“The best days are ahead of us; not sure we’ve had a stronger, more talented board,” Brinkley said. “As the chancellor says after a win on the field or an accomplishment in the classroom: It’s a great day to be a Pirate. If we think big and focus, there’s no doubt in my mind that the greatest days to be a Pirate are in the future.”
During his remarks to the board, Chancellor Steve Ballard told the new trustees that they are part of “an extraordinary public university.”
Ballard shared the five areas that he and the university’s senior administrators see as central elements needed in the coming year:
- An aggressive advancement team. The new Athletic Director Jeff Compher and J. Batt, executive director of the Pirate Club, have hit the ground running, Ballard said, and the “critical” search for the new director of advancement is nearing a conclusion.
- Strategic planning. The university has been working on this almost continuously since 2007 and the adoption of “ECU Tomorrow.” The new strategic planning process will begin later in July; he asked board members to share their ideas at the September meeting. “A year from now to have a new strategic plan is the goal,” Ballard said.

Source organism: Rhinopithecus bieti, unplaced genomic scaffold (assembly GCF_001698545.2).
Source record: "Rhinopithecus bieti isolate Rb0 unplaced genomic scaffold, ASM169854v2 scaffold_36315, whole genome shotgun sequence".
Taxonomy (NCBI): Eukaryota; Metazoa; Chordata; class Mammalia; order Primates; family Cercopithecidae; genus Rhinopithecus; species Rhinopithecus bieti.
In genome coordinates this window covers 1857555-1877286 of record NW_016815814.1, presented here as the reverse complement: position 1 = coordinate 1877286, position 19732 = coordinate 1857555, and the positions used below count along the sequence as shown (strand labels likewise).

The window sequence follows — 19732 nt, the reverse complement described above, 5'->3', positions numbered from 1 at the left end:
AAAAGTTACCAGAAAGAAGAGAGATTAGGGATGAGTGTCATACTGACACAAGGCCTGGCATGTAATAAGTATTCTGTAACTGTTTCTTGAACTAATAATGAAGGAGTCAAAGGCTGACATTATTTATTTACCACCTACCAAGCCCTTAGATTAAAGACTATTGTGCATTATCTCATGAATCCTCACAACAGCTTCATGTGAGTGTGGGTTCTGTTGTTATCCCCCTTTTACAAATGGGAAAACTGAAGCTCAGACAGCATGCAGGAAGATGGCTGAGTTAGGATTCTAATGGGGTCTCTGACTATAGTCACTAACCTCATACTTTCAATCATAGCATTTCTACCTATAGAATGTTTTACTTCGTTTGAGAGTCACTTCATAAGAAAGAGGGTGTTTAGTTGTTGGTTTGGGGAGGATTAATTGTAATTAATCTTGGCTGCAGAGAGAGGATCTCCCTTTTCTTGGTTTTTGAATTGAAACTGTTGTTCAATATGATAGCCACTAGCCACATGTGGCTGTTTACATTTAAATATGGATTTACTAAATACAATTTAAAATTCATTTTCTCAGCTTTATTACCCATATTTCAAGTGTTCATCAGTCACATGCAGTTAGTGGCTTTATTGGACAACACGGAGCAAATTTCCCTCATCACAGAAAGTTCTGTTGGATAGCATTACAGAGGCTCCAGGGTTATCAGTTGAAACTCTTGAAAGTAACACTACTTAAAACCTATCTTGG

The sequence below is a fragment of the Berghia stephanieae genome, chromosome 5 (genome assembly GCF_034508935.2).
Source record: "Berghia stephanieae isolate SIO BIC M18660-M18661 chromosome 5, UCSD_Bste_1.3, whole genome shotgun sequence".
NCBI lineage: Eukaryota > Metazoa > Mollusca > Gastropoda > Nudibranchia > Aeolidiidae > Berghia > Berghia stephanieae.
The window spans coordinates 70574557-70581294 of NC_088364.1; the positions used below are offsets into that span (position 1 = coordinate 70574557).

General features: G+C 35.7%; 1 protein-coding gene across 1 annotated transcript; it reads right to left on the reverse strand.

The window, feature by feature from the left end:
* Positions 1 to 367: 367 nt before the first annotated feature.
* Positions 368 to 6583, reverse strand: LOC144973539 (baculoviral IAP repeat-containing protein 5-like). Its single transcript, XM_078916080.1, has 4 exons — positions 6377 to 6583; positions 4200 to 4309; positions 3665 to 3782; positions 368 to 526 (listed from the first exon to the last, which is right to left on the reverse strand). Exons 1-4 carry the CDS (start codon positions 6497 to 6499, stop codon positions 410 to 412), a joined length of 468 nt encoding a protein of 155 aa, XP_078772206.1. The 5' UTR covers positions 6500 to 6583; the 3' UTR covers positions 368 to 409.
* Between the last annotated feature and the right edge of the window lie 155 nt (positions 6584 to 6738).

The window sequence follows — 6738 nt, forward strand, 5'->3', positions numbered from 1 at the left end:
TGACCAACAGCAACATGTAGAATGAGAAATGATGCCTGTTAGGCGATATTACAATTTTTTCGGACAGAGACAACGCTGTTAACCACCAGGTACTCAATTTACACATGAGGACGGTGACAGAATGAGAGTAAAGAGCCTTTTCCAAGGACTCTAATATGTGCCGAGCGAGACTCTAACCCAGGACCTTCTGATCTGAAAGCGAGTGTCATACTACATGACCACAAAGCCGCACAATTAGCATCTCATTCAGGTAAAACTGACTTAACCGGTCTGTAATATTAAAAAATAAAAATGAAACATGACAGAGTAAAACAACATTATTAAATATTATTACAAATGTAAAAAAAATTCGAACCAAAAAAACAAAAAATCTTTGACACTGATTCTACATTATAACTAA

- The Brody School of Medicine “is one of our most important and successful programs, but it is also extremely challenged fiscally, in part because we don’t own our own hospital and because it is 75 percent self-funded,” he said. Ballard added the school was recently recognized by the American Academy of Family Physicians as the top program in producing students choosing family medicine. “We worry about (Brody), not because it’s not doing its job but because of funding issues,” Ballard said.
- Efficiencies must continue to be examined in every area, Ballard said. “We know our students and their families are likely to have to pay more of the percentage of the cost of education. That’s happened in other states. The bigger burden should be placed on the university and how we organize ourselves,” he said.
- Enrollment management needs to be re-assessed on campus. John Fletcher, associate provost for enrollment services, and his team report that the freshmen class has almost 500 more students than last year. It will be the second largest freshmen class, Ballard said. “We didn’t lower our standards; our yield rate was the highest it’s ever been,” he said. This increase stresses our residence halls and our freshmen courses, he added.
In other business, the board approved unanimously the university to lease off-campus housing for approximately 200 upperclassmen in the fall and up to 400 students in the spring semester when Belk Residence Hall goes “off-line” and is torn down before being rebuilt.
“We have a good problem,” said Dr. Rick Niswander, vice chancellor for administration and finance, adding that because the yield of admitted students will be higher, more space on campus will be needed to house them.
Freshmen students will be housed on campus, as is the university’s policy, with limited exceptions. Upperclassmen will live in the off-campus housing.
The student fee for housing will be the same whether the students live on-campus or in off-campus housing, Niswander said.